Figure 7Workflow describing the landslide database harmonization procedure. In gray: sample points for RF, pink: landslide points, blue: 100 m buffer, yellow: 1 km buffer, red: sample points identified as VarDip = 1, green: sample points identified as VarDip = 0, bold black line: landslide body, and VarDip = dependent variable.


3.4.3 Tree number optimization

A further optimization of the model was performed by the evaluation of the out-of-bag classification error, i.e., the variation in the misclassification probability with the number of grown classification trees. The classification error initially reduces with the increasing of classification trees, then it turns to be stable, so the definition of the optimal number of classification trees is required to avoid the use of an overgrown forest with an excessive number of trees (hence with high computational load and time) and without any advantage for the model (Fig. 8).

Figure 8Example of out-of-bag classification error. The error is stable using 100 or more trees.


3.5 Model training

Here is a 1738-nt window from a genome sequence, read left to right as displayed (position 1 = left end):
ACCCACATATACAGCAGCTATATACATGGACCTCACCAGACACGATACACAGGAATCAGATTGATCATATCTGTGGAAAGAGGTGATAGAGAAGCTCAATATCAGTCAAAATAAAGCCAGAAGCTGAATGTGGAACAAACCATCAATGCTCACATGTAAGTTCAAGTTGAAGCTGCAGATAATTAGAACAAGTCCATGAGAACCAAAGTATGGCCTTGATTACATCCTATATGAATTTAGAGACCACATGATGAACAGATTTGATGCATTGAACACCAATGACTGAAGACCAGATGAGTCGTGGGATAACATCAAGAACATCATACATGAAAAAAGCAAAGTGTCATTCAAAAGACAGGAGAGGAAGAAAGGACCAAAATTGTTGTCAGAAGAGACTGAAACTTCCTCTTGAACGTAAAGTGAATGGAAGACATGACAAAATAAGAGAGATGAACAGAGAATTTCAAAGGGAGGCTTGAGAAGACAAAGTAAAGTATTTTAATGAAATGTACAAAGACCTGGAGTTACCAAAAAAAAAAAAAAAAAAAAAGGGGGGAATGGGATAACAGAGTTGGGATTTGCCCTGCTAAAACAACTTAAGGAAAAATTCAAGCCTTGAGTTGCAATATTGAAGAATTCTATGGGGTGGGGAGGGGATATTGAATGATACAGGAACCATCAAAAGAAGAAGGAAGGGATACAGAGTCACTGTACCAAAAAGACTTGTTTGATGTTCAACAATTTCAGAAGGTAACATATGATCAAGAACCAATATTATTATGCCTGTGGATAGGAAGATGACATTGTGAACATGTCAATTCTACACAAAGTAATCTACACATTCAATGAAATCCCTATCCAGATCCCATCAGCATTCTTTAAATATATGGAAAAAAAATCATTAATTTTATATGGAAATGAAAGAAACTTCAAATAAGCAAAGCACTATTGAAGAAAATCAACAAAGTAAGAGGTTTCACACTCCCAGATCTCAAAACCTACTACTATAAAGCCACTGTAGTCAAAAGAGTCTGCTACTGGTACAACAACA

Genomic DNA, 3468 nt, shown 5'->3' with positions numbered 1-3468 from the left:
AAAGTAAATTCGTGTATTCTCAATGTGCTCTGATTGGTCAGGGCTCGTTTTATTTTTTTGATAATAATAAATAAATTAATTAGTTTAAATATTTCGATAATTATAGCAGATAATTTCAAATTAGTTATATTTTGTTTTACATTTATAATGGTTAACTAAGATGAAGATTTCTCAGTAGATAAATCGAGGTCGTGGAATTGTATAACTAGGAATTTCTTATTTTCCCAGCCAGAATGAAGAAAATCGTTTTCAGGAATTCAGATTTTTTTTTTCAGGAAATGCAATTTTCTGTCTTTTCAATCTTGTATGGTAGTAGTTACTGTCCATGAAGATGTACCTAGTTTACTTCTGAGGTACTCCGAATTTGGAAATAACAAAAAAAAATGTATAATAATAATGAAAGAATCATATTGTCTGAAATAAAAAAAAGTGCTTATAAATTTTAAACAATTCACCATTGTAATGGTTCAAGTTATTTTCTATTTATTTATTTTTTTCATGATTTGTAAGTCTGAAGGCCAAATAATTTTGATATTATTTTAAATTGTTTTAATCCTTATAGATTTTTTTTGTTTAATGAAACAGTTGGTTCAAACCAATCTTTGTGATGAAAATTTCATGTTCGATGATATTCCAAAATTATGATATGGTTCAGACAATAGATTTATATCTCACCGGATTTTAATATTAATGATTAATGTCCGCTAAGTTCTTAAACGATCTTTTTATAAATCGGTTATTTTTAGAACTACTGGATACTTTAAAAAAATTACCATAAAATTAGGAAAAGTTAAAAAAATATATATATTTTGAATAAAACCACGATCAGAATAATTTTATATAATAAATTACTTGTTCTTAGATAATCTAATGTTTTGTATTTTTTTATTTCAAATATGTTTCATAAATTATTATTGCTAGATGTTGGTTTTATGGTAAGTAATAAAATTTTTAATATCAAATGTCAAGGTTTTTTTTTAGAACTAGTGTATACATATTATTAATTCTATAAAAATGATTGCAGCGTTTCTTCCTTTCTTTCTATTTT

Once all the data were prepared and organized, the algorithm to create the landslide susceptibility maps was developed. A crucial step in LSM analysis is the approach used to sample the variables to train and validate the model. As in any other statistical procedure, the size of the dataset influences the results; therefore the higher the number of samples to perform the statistical calibration and validation of the model, the more reliable the obtained results are. To avoid a generalized hazard overestimation, Catani et al. (2013) demonstrated that a random sampling improves the predictive capability of the map, and the susceptibility model should also be trained and validated with respect to information about non-landslide locations. Regarding the proportion between the calibration and validation dataset samples, it is common practice to split them according to a 70 / 30 ratio. Therefore, using Esri ArcGIS Pro software, all the variables were sampled pixel by pixel, after which, with the MATLAB software, from the total of the sampled points, all the points within a landslide and a same amount of randomly chosen non-landslide points were extracted. This input dataset was divided into two parts: 70 % of the data (calibration dataset) were used for the training phase and the remaining 30 % (validation dataset) for the testing phase. The selection and division were randomly repeated five times in order to assess the stability of the model to the variation in the training and testing datasets, hence, to verify the absence of overfitting issues. Each one of these datasets was created to be equally composed by pixels within a known landslide and pixels outside a landslide.